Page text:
Fish Canyon Tuff, Colorado: the problem of two magnetic polarities in a single tuff
The Fish Canyon Tuff, located in the central San Juan Mountains, southern Colorado, is currently recognized as one of the largest ash-flow tuffs in the world. Paleomagnetic samples from 21 sites have been obtained from a composite vertical section of the tuff. The two uppermost sites, from the otherwise normally magnetized tuff, exhibit stable but anitpodal (reversed) remanent magnetic (RM) directions. Field relationships and geochemical consistencies indicate that the entire section was emplaced relatively rapidly, probably in < 100 yr. Since it takes at least 4000 yr for the geomagnetic field to reverse completely, we do not attribute the two anitpodal sites to temporal differences between the top and the bottom of the tuff. Rather, we interpret the data to indicate that low-temperature alteration of the upper portion of the tuff, probably during emplacement of the overlying Carpenter Ridge Tuff, has altered the primary magnetic carrier, magnetite, and produced a chemically stable maghemite in its place. We conclude that this maghemite formed after a reversal in the geomagnetic field direction, which post-dates emplacement of the Fish Canyon Tuff, and is the carrier of the stable, secondary antipodal RM directions observed. © 1989.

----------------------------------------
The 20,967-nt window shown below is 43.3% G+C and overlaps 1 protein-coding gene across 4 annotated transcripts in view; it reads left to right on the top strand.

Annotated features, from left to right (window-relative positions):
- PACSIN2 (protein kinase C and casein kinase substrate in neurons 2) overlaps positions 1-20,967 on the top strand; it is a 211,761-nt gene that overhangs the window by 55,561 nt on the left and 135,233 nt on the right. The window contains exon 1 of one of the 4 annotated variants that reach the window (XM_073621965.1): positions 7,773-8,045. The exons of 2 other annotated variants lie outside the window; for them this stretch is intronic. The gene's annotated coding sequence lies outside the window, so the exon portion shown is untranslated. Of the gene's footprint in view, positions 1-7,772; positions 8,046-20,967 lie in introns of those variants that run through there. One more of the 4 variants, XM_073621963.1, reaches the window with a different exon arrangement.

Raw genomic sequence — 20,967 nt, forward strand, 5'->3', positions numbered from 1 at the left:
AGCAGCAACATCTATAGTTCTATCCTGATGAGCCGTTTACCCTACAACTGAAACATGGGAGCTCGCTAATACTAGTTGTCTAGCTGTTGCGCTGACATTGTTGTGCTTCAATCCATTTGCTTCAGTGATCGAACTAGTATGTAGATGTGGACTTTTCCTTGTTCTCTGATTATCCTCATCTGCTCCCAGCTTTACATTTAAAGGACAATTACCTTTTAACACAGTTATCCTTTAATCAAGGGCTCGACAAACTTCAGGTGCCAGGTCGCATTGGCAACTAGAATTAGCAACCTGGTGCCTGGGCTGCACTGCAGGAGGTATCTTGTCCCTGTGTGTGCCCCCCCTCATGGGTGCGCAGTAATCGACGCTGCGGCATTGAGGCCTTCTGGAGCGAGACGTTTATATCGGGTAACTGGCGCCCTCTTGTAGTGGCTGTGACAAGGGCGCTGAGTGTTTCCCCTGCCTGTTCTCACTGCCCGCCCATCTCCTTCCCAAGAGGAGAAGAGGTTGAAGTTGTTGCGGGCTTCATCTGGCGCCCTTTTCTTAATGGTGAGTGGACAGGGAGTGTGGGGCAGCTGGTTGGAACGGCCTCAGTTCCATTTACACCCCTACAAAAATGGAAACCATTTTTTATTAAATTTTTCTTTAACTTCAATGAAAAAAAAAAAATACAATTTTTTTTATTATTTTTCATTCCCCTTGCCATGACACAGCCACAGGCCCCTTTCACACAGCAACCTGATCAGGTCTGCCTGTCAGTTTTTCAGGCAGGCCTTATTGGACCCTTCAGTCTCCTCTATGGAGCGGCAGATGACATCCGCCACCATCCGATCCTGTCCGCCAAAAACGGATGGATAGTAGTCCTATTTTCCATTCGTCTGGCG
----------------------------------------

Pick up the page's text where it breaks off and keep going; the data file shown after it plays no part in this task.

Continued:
Publication Source (Journal or Book title)
Physics of the Earth and Planetary Interiors
Ellwood, B., Stormer, J., & Whitney, J. (1989). Fish Canyon Tuff, Colorado: the problem of two magnetic polarities in a single tuff. Physics of the Earth and Planetary Interiors, 56 (3-4), 329-336. https://doi.org/10.1016/0031-9201(89)90167-2